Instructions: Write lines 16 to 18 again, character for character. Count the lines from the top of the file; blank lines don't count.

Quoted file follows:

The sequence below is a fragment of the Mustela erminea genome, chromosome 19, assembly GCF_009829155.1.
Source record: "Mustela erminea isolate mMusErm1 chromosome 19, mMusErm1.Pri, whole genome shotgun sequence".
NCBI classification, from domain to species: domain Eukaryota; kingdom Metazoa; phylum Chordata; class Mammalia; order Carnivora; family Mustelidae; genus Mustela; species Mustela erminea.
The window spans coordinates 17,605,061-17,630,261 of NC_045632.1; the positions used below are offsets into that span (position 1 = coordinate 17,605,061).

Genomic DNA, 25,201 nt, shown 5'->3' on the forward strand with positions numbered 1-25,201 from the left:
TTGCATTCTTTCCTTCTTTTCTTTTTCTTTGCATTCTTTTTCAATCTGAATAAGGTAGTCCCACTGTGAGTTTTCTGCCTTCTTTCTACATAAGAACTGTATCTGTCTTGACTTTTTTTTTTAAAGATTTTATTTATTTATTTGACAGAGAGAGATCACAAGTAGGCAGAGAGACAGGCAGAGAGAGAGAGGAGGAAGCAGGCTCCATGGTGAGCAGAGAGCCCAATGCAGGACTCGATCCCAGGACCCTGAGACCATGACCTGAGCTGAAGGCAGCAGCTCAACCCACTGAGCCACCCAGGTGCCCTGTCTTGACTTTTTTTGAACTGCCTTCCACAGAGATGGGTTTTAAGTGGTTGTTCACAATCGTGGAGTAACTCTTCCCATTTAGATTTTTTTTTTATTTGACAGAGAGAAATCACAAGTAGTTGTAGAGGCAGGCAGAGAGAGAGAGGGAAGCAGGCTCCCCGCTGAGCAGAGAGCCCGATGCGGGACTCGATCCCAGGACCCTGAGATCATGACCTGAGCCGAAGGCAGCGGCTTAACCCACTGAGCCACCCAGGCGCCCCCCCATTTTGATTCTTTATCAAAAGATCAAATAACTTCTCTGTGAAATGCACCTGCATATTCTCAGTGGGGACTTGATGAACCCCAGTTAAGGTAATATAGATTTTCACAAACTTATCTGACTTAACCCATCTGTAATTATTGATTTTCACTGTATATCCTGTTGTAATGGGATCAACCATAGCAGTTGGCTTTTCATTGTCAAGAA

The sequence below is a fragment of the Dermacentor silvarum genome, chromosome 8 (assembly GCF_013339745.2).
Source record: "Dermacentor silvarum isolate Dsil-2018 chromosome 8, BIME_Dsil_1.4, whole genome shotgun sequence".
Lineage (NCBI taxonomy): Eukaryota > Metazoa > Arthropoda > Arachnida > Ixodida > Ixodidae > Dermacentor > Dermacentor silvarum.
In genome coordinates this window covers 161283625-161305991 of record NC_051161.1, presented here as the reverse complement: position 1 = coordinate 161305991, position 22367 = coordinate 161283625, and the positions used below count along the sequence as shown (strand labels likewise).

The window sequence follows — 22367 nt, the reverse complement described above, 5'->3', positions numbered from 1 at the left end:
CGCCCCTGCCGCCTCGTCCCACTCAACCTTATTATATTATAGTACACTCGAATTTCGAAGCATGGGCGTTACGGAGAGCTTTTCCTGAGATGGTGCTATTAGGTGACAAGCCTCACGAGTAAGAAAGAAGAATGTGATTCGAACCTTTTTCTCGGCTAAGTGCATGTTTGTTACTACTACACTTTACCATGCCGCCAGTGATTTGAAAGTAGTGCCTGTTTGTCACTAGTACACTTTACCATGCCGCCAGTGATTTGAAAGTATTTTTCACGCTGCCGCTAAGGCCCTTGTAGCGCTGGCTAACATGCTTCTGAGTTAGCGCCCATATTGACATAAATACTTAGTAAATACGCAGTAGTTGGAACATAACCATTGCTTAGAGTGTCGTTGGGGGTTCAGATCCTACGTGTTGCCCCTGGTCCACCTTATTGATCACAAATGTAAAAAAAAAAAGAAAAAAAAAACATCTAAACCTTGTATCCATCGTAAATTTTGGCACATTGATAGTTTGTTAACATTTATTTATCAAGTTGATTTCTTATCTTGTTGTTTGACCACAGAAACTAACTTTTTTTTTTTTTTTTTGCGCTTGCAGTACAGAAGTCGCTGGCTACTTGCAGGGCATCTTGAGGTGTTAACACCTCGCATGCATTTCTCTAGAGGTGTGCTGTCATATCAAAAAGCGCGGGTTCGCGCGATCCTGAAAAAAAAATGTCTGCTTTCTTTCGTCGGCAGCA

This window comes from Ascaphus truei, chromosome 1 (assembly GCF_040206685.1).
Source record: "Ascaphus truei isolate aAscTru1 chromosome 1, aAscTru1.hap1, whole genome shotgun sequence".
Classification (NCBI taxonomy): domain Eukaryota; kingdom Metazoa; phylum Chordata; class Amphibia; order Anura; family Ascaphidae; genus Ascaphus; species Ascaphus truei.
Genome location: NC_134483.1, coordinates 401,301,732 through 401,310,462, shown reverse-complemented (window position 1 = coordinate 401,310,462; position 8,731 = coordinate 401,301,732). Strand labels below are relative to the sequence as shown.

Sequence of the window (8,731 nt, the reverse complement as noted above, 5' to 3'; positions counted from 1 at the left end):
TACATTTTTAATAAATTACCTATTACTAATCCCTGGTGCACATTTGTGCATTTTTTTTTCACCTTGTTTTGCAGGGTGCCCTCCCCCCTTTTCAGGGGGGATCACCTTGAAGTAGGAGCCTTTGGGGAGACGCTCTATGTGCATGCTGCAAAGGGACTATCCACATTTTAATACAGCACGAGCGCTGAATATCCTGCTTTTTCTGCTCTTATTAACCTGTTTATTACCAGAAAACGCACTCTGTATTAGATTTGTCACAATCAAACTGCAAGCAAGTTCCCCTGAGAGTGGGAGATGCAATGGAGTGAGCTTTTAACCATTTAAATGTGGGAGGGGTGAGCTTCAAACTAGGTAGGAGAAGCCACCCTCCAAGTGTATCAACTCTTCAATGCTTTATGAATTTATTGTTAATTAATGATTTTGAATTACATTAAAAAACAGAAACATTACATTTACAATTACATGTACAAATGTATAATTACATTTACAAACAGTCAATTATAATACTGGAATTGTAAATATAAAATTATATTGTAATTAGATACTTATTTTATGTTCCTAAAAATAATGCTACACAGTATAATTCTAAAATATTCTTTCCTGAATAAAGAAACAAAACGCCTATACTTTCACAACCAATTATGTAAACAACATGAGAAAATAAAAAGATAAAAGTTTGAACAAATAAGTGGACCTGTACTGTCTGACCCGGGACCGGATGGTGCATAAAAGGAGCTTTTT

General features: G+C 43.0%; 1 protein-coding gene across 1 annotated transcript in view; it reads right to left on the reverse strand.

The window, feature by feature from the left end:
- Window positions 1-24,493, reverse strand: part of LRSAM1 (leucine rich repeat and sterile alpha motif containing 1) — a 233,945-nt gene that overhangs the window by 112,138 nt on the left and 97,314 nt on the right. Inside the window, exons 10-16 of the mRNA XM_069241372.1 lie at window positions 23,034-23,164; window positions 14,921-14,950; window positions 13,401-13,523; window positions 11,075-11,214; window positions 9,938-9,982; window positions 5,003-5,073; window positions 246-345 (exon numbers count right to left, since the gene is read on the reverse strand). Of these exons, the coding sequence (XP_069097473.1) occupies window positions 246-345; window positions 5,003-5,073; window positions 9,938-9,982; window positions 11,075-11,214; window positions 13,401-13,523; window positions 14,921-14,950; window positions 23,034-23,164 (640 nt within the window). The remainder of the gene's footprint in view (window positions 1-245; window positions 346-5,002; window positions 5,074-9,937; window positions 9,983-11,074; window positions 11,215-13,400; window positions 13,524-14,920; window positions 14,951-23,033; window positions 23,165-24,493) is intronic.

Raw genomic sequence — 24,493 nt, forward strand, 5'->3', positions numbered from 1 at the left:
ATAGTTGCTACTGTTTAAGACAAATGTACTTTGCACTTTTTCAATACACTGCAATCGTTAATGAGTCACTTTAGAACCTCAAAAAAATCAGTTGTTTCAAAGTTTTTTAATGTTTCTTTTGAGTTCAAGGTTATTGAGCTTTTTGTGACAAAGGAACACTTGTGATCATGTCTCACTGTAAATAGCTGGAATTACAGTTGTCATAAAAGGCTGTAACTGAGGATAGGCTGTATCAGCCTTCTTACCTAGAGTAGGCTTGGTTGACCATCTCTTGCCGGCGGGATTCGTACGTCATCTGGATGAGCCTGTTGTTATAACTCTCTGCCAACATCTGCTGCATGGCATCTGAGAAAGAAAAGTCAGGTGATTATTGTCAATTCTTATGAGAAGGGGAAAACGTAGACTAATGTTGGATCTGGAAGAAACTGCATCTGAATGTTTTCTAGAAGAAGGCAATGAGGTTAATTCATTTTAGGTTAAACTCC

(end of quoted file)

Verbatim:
Genome location: NC_134483.1, coordinates 401,301,732 through 401,310,462, shown reverse-complemented (window position 1 = coordinate 401,310,462; position 8,731 = coordinate 401,301,732). Strand labels below are relative to the sequence as shown.

Sequence of the window (8,731 nt, the reverse complement as noted above, 5' to 3'; positions counted from 1 at the left end):
TACATTTTTAATAAATTACCTATTACTAATCCCTGGTGCACATTTGTGCATTTTTTTTTCACCTTGTTTTGCAGGGTGCCCTCCCCCCTTTTCAGGGGGGATCACCTTGAAGTAGGAGCCTTTGGGGAGACGCTCTATGTGCATGCTGCAAAGGGACTATCCACATTTTAATACAGCACGAGCGCTGAATATCCTGCTTTTTCTGCTCTTATTAACCTGTTTATTACCAGAAAACGCACTCTGTATTAGATTTGTCACAATCAAACTGCAAGCAAGTTCCCCTGAGAGTGGGAGATGCAATGGAGTGAGCTTTTAACCATTTAAATGTGGGAGGGGTGAGCTTCAAACTAGGTAGGAGAAGCCACCCTCCAAGTGTATCAACTCTTCAATGCTTTATGAATTTATTGTTAATTAATGATTTTGAATTACATTAAAAAACAGAAACATTACATTTACAATTACATGTACAAATGTATAATTACATTTACAAACAGTCAATTATAATACTGGAATTGTAAATATAAAATTATATTGTAATTAGATACTTATTTTATGTTCCTAAAAATAATGCTACACAGTATAATTCTAAAATATTCTTTCCTGAATAAAGAAACAAAACGCCTATACTTTCACAACCAATTATGTAAACAACATGAGAAAATAAAAAGATAAAAGTTTGAACAAATAAGTGGACCTGTACTGTCTGACCCGGGACCGGATGGTGCATAAAAGGAGCTTTTT